-Bella Swan, Twilight, Chapter 14, p.306

“I was out one night with a guy friend on U Street. We’re drinking and making jokes, it’s all good! Until he leaned over, hugged me and wound up putting his face in my boobs, and bit me in the arm…don’t think that’s allowed in The Saloon! Not to mention he made an obnoxious comment about how “if he didn’t have a girlfriend…” Let’s just say Dracula is not my friend anymore, and that I feel really sorry for his girlfriend.”

“I tried to flirt — it worked better than I thought it would.”
-Bella Swan, Twilight, Chapter 9, p.184

“A year ago, I went out with a former friend. We had a flirty thing up to that point, but he had a girlfriend so I counted on nothing crossing the line. We had been drinking a lot…he started unbuttoning my top in the bar. I didn’t know what to do, so I just got out of there as soon as I could. Looking back, it was scary as crap. I don’t talk to him anymore, really.”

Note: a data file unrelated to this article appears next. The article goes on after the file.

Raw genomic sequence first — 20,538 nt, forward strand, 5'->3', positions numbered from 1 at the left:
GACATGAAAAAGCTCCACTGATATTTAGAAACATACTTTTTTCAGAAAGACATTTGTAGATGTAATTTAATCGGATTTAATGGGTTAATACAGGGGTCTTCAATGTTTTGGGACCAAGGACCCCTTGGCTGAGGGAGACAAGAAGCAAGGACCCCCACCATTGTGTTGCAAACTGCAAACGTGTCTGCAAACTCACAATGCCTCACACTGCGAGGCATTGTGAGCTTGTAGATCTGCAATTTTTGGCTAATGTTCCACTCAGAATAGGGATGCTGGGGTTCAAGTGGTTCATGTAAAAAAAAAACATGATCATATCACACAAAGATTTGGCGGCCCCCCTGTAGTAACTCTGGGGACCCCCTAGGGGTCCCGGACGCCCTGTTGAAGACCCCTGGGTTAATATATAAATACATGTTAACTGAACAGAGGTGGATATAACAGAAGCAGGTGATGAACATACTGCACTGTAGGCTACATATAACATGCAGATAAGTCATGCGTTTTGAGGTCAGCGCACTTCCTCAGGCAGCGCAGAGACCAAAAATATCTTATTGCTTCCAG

“I’m not quite that delicate.”
-Bella Swan, Twilight, Chapter 10, p.197

“Went out dancing with my girls on a weekend, and somehow wound up with some guy trying to grind me into a wall. His hands were everywhere, so I slapped him and told him to back off.”

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If you want to defend yourselves just in case your night of inebriated revelry turns Twilight on you, check out the self-defense classes at the studio in Chinatown. For even more resources, feel free to contact namita[at]borderstan[dot]com.

For those of you who don’t grope, grab, spank, bite or undress your friends or strangers without consent in public places, thank you for keeping our social lives and neighborhoods enjoyable.